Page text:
Focus on what you can control – you can’t control the unexpected such as COVID and the wider economic impacts. You can though control how you present yourself to employers and ensuring that your applications are at a high standard – giving yourself every opportunity to gain an entry level position. Use the expertise that exists in your Careers service to help with this.
Be smart and organised in your job search – you now have access to thousands of vacancies at your fingertips, but making online job applications can be tough. It’s better to make a small number of high quality applications rather than make multiple applications. Start to analyse job specifications thoroughly, look at the essential and desirable criteria for jobs of interest. For more experienced roles that grab your attention work out how you can address any skill and experience shortfalls. Speaking to people is also something I really encourage (don’t just email!) – whether that is people working in similar roles to those you are interested in, making enquiries directly to companies or attending career and networking events, these types of interactions can all help boost your confidence and also gain insights into what employers actually value in prospective employees – this in turn can help inform future job applications.
Attitude and approach are key – focus on developing your reputation for high quality work, reliability, integrity and being a good colleague to work and collaborate with. The skills and knowledge you take with you from University will be invaluable in understanding the areas you work in – but always continue to develop your skill set, the way we work is changing quickly – many employers value your attitude and willingness to learn equally as they do your knowledge and skills.
About the blogger:
I’m Mark Gallagher from Queen’s School of Biological Sciences. I work with three key groups of people – students, employers and academics. The key focus of my own role is the development of student employability from first year right through to Master’s level students. If you are a student looking to explore a career in the Life Sciences sector, don’t miss my blog featuring a Q&A of everything you have ever wanted to know about the sector.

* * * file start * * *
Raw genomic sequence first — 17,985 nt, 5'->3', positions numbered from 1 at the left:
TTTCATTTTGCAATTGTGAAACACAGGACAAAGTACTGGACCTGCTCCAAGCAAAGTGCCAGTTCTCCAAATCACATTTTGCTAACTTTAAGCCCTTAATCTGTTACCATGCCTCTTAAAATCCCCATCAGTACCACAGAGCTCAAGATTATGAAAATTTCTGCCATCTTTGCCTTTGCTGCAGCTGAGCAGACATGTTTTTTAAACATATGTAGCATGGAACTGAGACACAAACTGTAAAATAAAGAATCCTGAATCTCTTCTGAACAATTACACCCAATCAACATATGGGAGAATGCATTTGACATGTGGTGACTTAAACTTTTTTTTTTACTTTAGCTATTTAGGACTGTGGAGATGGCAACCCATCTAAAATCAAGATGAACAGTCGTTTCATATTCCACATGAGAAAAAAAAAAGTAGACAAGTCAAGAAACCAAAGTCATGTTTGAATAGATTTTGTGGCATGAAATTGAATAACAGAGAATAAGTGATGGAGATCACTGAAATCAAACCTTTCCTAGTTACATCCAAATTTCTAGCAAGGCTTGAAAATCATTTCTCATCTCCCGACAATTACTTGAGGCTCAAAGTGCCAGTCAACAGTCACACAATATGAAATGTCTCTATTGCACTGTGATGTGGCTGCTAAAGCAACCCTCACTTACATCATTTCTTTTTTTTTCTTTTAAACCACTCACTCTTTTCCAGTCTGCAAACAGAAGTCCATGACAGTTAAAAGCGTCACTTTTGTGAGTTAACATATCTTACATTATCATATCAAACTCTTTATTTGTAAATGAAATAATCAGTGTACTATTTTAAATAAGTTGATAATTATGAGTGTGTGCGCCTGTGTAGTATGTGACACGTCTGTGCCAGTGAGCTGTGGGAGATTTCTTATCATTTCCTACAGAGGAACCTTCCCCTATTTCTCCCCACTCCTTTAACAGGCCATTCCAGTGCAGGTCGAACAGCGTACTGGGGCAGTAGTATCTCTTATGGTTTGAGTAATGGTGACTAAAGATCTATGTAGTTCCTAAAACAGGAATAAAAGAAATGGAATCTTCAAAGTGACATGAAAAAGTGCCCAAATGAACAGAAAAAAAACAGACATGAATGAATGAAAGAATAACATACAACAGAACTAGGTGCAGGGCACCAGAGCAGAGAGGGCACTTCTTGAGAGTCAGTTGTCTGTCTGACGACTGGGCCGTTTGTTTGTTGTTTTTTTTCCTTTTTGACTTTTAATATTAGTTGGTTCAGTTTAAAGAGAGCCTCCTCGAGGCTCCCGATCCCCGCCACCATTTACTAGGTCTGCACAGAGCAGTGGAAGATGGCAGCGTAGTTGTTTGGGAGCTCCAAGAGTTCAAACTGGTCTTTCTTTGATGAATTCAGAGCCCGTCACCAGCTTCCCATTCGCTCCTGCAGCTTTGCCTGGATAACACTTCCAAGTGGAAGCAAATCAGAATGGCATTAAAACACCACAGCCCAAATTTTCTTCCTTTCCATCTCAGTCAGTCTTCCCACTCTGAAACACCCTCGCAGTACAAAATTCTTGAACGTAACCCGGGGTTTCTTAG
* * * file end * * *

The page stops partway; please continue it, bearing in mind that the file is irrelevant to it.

I encourage students to develop themselves by undertaking work experience placements which form part of a degree programme, to get involved in some of the programmes that the Queen’s Careers, Employability and Skills service run throughout the year as well as encouraging involvement in extra-curricular activities that help develop confidence and transferable skills (which are key for employers we work with).
I also work with a large number of employers throughout the year, these are typically employers who are interested in recruiting placement and graduating students from the School.
We run a very successful work placement programme within the School of Biological Sciences where each year our undergraduate students undertake a one-year placement as part their degree programme. Many of our students work in the Life Science sector locally and throughout the UK joining established employers big and small, as well as gaining experience with Biopharmaceutical manufacturing companies in ROI. In a typical year, 20% of students will move outside NI to gain experience, with many travelling internationally. All placements are quality assured to meet our course learning requirements and students and employers are visited during the course of a placement to ensure everything is progressing as anticipated.
We have 8 undergraduate programmes in the School which are quite different so it’s important to ensure our labour market information is current and conveyed to students ensuring they know what their options are. Students can also book one to one appointments throughout the year, and in recent months these appointments have moved online.